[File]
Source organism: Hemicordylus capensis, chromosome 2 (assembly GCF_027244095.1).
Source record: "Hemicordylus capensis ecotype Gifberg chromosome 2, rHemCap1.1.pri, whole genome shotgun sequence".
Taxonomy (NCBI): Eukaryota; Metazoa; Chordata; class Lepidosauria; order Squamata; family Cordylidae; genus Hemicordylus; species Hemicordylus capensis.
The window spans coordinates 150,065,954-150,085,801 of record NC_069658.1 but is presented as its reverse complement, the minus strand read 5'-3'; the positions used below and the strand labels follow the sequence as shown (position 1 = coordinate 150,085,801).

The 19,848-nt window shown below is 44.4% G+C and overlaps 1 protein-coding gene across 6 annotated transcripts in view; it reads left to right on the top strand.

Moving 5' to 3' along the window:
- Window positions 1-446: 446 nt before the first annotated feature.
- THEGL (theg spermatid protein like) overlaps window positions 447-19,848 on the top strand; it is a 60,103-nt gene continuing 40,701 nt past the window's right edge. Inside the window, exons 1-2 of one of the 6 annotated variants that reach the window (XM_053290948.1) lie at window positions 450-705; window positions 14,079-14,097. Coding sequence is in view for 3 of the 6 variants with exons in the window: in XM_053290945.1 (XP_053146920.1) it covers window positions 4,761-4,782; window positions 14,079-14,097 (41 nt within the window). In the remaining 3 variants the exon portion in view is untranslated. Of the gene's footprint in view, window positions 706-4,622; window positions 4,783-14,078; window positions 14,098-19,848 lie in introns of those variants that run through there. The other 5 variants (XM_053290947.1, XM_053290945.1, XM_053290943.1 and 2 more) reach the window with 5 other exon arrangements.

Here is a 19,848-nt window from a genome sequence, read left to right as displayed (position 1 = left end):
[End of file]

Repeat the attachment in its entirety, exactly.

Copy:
Source organism: Hemicordylus capensis, chromosome 2 (assembly GCF_027244095.1).
Source record: "Hemicordylus capensis ecotype Gifberg chromosome 2, rHemCap1.1.pri, whole genome shotgun sequence".
Taxonomy (NCBI): Eukaryota; Metazoa; Chordata; class Lepidosauria; order Squamata; family Cordylidae; genus Hemicordylus; species Hemicordylus capensis.
The window spans coordinates 150,065,954-150,085,801 of record NC_069658.1 but is presented as its reverse complement, the minus strand read 5'-3'; the positions used below and the strand labels follow the sequence as shown (position 1 = coordinate 150,085,801).

The 19,848-nt window shown below is 44.4% G+C and overlaps 1 protein-coding gene across 6 annotated transcripts in view; it reads left to right on the top strand.

Moving 5' to 3' along the window:
- Window positions 1-446: 446 nt before the first annotated feature.
- THEGL (theg spermatid protein like) overlaps window positions 447-19,848 on the top strand; it is a 60,103-nt gene continuing 40,701 nt past the window's right edge. Inside the window, exons 1-2 of one of the 6 annotated variants that reach the window (XM_053290948.1) lie at window positions 450-705; window positions 14,079-14,097. Coding sequence is in view for 3 of the 6 variants with exons in the window: in XM_053290945.1 (XP_053146920.1) it covers window positions 4,761-4,782; window positions 14,079-14,097 (41 nt within the window). In the remaining 3 variants the exon portion in view is untranslated. Of the gene's footprint in view, window positions 706-4,622; window positions 4,783-14,078; window positions 14,098-19,848 lie in introns of those variants that run through there. The other 5 variants (XM_053290947.1, XM_053290945.1, XM_053290943.1 and 2 more) reach the window with 5 other exon arrangements.

Here is a 19,848-nt window from a genome sequence, read left to right as displayed (position 1 = left end):